Nation Current Affairs 12 May 2018 Impart education, do ...

Impart education, don’t just give certificates: Madras High Court

DECCAN CHRONICLE. | J STALIN
Published May 12, 2018, 4:43 am IST
Updated May 12, 2018, 4:43 am IST
On mercy grounds, the university permitted 37 students of 2016-2017 batch to take up their first year examinations, the judge added.
Madras High Court
 Madras High Court

Chennai: “Teaching profession is one of the noblest professions. It is teachers, who have produced doctors, lawyers and judges. If there is no quality and genuineness in the institutions which impart education, there is no possibility of getting quality teachers and we cannot expect such teachers to inculcate moral values to the children. The interest of the educational institution must be to impart education and not to issue certificate of qualification, as education is different from qualification”, said the Madras high court.

Justice S.Vaidyanathan made the above observation while dismissing a petition from Alwin College of Education in Valasarawakkam, which sought a direction to the Tamil Nadu Teachers Education University to conduct the practical examination to 37 students, who were admitted in the year 2016-2018 batch in the college and consequently permit the 37 students to write the University Examination to be conducted by the university to be held in April 2018.

 

The judge said it was not in dispute that the petitioner college started functioning in the year 2006 and they submitted an application for grant of recognition to the National Council for Teacher Education (NCTE). Though conditional recognition was granted by the NCTE, to the petitioner college, on a perusal of the documents placed before this court, it was clear that the college has not submitted vital documents to the university, even after a lapse of one year from the university’s communication. Out of the 12 documents sought by the university, the college has produced only 6 documents before May 10, 2017. However, on mercy grounds, the university permitted 37 students of 2016-2017 batch to take up their first year examinations, the judge added.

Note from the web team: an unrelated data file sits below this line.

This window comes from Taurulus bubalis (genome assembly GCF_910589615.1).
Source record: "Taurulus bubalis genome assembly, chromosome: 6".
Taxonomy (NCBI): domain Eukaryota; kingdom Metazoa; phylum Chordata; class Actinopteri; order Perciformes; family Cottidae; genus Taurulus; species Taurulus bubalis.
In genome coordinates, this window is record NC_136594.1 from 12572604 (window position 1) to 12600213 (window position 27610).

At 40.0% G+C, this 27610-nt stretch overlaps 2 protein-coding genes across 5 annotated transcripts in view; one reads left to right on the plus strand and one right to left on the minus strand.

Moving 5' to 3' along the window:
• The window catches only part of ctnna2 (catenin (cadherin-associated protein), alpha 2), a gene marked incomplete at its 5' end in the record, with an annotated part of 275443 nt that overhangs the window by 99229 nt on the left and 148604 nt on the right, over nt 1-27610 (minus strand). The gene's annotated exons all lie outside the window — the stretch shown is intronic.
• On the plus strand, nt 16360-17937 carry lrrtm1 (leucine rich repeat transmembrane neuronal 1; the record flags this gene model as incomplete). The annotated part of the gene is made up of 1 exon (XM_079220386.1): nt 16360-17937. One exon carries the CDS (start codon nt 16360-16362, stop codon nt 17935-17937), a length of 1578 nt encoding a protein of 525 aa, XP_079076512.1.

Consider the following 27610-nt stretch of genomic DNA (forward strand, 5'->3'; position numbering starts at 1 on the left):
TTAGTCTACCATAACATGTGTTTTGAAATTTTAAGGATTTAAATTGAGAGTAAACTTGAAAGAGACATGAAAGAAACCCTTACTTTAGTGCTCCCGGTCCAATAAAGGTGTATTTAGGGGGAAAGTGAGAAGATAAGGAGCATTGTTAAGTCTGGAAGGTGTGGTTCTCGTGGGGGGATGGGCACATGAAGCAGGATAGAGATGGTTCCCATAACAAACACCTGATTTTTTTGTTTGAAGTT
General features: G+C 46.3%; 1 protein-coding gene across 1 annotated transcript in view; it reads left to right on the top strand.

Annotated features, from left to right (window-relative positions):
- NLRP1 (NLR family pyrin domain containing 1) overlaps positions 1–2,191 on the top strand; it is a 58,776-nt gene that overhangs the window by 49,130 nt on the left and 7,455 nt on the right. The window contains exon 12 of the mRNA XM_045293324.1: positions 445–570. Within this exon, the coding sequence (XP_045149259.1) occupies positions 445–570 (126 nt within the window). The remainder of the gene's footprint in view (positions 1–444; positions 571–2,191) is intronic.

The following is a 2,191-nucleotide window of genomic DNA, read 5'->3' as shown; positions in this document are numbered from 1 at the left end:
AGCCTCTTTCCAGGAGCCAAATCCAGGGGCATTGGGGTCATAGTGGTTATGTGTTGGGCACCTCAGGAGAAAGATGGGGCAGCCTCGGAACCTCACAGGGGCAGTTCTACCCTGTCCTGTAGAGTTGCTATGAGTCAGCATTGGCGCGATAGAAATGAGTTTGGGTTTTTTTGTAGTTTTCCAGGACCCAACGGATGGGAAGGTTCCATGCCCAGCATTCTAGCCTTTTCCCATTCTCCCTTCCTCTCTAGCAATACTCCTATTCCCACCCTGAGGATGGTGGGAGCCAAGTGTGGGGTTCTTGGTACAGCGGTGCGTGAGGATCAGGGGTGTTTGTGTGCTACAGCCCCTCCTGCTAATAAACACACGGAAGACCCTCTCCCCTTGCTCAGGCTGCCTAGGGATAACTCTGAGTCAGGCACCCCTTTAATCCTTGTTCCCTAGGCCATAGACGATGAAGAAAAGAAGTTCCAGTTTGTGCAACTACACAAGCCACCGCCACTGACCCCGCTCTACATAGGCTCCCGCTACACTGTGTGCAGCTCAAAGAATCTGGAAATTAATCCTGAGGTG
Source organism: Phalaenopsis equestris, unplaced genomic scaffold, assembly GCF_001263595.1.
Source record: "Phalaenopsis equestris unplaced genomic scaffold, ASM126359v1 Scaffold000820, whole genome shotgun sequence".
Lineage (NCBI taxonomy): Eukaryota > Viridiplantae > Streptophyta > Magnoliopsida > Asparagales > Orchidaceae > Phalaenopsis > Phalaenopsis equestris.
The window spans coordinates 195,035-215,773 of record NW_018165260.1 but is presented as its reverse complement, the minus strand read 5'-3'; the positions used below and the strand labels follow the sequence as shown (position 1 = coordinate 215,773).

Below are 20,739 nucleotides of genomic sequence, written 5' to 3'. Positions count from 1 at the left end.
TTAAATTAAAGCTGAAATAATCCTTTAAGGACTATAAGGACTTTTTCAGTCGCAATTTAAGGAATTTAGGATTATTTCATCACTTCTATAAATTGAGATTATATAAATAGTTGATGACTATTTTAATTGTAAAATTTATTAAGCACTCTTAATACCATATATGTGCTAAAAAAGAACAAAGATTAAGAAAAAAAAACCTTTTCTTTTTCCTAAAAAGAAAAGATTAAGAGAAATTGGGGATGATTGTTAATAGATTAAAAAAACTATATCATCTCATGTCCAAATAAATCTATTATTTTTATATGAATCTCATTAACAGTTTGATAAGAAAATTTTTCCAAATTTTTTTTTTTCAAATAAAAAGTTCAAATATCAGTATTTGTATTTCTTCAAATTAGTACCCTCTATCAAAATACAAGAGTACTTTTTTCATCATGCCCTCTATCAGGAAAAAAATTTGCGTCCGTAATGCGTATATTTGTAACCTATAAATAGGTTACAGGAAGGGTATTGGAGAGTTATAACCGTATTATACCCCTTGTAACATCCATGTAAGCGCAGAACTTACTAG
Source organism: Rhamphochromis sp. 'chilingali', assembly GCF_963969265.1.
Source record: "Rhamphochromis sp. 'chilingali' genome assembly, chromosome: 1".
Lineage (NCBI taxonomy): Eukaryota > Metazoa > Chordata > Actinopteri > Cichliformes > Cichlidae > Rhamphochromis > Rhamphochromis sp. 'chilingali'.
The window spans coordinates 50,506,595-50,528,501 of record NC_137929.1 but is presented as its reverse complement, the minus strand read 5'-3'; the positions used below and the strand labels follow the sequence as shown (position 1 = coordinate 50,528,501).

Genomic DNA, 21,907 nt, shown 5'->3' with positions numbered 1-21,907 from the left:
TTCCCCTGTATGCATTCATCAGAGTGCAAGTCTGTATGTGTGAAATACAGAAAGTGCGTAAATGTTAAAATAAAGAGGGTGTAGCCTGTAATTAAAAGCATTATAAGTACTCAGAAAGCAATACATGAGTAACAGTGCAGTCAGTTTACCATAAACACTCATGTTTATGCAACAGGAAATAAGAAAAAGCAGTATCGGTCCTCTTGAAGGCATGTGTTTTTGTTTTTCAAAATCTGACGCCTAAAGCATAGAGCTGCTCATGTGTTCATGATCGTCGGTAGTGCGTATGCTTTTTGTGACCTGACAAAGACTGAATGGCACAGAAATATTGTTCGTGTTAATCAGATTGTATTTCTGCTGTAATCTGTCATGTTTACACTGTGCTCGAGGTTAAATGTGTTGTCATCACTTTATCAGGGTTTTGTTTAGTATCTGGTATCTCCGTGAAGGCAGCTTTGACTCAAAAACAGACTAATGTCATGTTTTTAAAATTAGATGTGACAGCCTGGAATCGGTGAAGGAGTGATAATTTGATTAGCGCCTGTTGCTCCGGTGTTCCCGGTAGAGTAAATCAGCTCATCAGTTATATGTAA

The judge said there was no recommendation by the NCTE to the petitioner college with regard to the academic year 2015-2016 and that the University has not granted affiliation to the petitioner from the year 2012. However, the college continued admitting students. Further, the commission constituted by the university, paid a surprise visit to the college and found that the college was functioning in a temporary leased building and that the college building was not shifted to a permanent building and site, as per NCTE norms. In the commissions report, it was also stated that out of 37 students enrolled for the first year B.Ed programme, not even a single student was present on April 10, 2017 and out of 21 students enrolled for the second year B.Ed programme, only four students were present on April 10, 2017. Thus, there were several violations/ lapses pointed out by the university and the college has not functioned properly with the true spirit of imparting quality teachers’ training to the candidates enrolled in their college. The college has maintained false records to dupe the educational authorities. “Since the college has not taken diligent steps in carrying out the directions of the university for grant of permanent affiliation, they are not entitled to the relief sought for in the present petition”, the judge added. 

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